How much research did you do on the science in the film? Do you believe it’s possible? Or do you think of your film as an anti-science cautionary tale?

JW: I’d hate for it to be an anti-science film because I kinda believe in science. I’m actually not that interested in the science of the movie, and I think that possibly shows in the wafer-thin explanation of it. The original screenplay by Seth Lochhead was completely without explanation [of Hanna’s origins], and then later before I came on board, subsequent drafts were done where it became more of a procedural story that involved the CIA and espionage and back stories about why and what. I came on board and tried to take it much further toward Seth’s original idea. It’s interesting,the development of storytelling from Hitchcock’s theories on the MacGuffin to David Lynch’s complete refusal to actually give any reasoning for his plot other than poetry and truth. This kinda fits somewhere on that line. I consider all of my work to be an exercise. I never think I’m creating a definitive film or that “this is the film that is me.” If I start thinking like that I’ll just screw myself. Each film is a development and part of a longer process. But with this film I was experimenting with ideas of the MacGuffin and how much you give away and how much you don’t give away.

You were just saying you don’t necessarily view your films as perfect realizations of yourself as a director, as an artist. Have you always had that level of personal detachment from your work, or have you learned that over time?

JW: Oh, I’m very personally attached to the work. Probably too personally attached to the work. When I was 23 or 24, I went to the great critic Stanley Kauffman in New York. I thrust my short films into his hands and then met with him, hoping for some kind of great enlightenment and long conversation where we were really going to get to the depths of cinematic aesthetics. And all he said was, “Make them more personal.” And that was it. My work is always very personal. I don’t come into it from a particularly intellectual point of view. But I like to work, and I make quite a lot of films. I’ve made four films now in six years, and I can’t imagine that really letting up. It’s not like I’ve produced one film every five years. As I said, it’s an ongoing process. I learn from one and take into the next. [pause] I feel like I’m selling myself short. [pause] I have above my desk at home the Samuel Beckett quote, “Fail again. Fail better.” I think that says it. Perfection is an illusion.

What other directors do you consider some of your central influences?

JW: Well, you grow with film. And so, the first film I saw was Bambi, and that obviously had a profound effect on me. The second film I saw was Close Encounters of the Third Kind, and the psychological element of that scared the living shit out of me. TV had a big impact on me as well. The Dukes of Hazzard is probably a big reference, as is The Red Hand Gang and Knight Rider. At about the age of 15, I was left alone for the summer while my parents went on holiday. That was the first time I was left alone, and I had a VHS machine, and I discovered Blue Velvet, and that just blew my fucking mind. That was the film that changed everything for me. I never really knew there was such a thing as “art house”  before Lynch.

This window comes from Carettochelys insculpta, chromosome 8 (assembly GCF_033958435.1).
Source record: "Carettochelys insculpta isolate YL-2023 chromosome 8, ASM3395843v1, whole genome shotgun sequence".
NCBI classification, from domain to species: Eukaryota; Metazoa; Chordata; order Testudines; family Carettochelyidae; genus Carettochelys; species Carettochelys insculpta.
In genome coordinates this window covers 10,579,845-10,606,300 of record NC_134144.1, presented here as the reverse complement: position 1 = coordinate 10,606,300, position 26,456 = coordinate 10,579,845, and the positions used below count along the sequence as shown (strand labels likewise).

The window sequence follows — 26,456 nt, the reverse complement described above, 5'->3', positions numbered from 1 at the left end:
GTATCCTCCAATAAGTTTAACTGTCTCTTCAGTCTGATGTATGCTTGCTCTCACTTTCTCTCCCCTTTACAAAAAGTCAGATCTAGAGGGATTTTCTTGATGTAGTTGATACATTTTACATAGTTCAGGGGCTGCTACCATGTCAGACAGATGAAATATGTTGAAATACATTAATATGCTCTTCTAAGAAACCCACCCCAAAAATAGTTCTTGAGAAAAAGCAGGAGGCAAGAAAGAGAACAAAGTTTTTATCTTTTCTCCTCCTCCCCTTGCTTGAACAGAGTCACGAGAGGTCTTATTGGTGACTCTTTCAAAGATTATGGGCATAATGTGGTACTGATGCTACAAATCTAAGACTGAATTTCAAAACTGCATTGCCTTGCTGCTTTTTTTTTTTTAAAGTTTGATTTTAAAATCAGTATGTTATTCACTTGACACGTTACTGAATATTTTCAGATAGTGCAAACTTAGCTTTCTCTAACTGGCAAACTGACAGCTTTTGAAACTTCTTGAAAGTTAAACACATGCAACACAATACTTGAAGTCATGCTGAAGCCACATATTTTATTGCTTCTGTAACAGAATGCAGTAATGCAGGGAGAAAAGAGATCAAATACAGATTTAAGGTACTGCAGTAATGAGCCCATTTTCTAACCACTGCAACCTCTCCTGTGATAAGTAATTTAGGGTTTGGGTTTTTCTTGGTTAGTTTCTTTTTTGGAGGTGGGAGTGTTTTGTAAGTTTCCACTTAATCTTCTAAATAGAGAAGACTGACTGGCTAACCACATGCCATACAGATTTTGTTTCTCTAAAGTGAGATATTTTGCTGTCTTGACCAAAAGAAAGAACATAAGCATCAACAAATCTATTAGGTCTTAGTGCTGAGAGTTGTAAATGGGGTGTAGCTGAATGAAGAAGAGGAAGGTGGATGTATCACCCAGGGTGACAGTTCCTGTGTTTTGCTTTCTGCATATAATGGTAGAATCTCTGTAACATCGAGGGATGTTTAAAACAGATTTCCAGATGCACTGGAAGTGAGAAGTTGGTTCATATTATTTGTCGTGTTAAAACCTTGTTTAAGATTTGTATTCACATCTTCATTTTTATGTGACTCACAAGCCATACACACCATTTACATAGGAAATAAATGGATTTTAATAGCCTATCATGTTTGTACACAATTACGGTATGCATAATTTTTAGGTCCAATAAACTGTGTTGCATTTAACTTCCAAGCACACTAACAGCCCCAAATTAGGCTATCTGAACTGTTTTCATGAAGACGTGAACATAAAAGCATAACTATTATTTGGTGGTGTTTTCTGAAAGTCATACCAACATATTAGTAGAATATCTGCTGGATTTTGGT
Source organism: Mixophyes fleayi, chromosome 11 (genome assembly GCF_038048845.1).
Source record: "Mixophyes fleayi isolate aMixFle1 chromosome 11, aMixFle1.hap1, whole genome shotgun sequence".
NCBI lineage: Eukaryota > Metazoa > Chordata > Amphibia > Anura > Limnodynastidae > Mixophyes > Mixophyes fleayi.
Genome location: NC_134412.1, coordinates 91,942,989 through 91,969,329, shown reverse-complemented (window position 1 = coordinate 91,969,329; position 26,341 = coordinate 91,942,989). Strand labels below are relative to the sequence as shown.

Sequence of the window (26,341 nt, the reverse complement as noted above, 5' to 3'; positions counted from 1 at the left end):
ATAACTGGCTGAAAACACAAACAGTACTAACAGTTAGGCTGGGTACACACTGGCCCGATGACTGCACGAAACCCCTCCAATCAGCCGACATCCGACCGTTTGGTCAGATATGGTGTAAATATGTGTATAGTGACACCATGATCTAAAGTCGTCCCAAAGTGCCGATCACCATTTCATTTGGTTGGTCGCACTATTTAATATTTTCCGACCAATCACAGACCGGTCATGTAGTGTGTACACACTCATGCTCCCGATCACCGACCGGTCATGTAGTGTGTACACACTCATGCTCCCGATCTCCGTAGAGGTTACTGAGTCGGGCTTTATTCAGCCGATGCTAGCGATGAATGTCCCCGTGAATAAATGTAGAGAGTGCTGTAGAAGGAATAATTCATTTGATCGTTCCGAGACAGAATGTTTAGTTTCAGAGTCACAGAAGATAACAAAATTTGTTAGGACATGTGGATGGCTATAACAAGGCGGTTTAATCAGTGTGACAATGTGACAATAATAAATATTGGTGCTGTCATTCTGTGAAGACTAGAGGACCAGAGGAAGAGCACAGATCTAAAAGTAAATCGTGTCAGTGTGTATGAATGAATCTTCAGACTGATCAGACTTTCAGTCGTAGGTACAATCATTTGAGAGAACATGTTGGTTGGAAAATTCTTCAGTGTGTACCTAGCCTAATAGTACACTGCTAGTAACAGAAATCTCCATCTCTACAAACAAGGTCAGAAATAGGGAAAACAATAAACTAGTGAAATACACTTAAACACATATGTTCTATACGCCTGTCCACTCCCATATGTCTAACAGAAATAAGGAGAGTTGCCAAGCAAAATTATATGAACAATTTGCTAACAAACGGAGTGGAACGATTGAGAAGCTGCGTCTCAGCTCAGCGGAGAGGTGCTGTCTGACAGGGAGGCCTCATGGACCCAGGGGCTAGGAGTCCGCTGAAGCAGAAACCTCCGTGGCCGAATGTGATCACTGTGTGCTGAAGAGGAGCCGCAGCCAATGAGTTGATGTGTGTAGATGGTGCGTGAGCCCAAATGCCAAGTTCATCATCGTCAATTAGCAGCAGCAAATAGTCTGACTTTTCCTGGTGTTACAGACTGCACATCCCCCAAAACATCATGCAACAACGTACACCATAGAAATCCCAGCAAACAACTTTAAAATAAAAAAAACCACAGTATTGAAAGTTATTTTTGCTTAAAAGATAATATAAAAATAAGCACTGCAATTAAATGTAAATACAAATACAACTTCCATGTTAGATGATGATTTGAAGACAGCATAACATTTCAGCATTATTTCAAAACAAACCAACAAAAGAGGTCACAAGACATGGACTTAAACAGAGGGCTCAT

And he led me to Taxi Driver, and that led me to The Godfather, so there was a big American thing going on there. But it also led me to really appreciate films like The Night of the Hunter and The Red Shoes, and see them in a new kind of way. Before that, I’d always seen film as just the story, and I’d kind of appreciated the aesthetics to a certain extent, but never understood that it was as plastic as it is. And so it continues into the French New Wave, and the Italians of the ’70s and ’60s. And it just keeps on going, and that’s what so wonderful about it. I loved, loved, loved, loved Charlie Kaufman’s New York, uh… Synecdoche, New York or whatever it’s called. That, I thought, was just a mind-blowing piece of work. I’m really interested at the moment in exploding the suspension of disbelief. It seems like there—

[Saiorse Ronan briefly enters the room talking to a handler, then quickly turns and rushes back out]

JW: There’s a little Irish girl back there somewhere…

[Ronan returns a moment later]

SR: Sorry sorry sorry sorry!

JW: It’s all right, sweetheart.

SR: Sorry sorry sorry! Okay. Hi guys! What are we talking about?

JW: We can talk about something else now.

SR: No! Carry on!

Photo by Focus Features – © 2010 Focus Features LLC. All Rights Reserved

Could you talk about creating the violence in the film, and making it more realistic as opposed to sensationalizing it?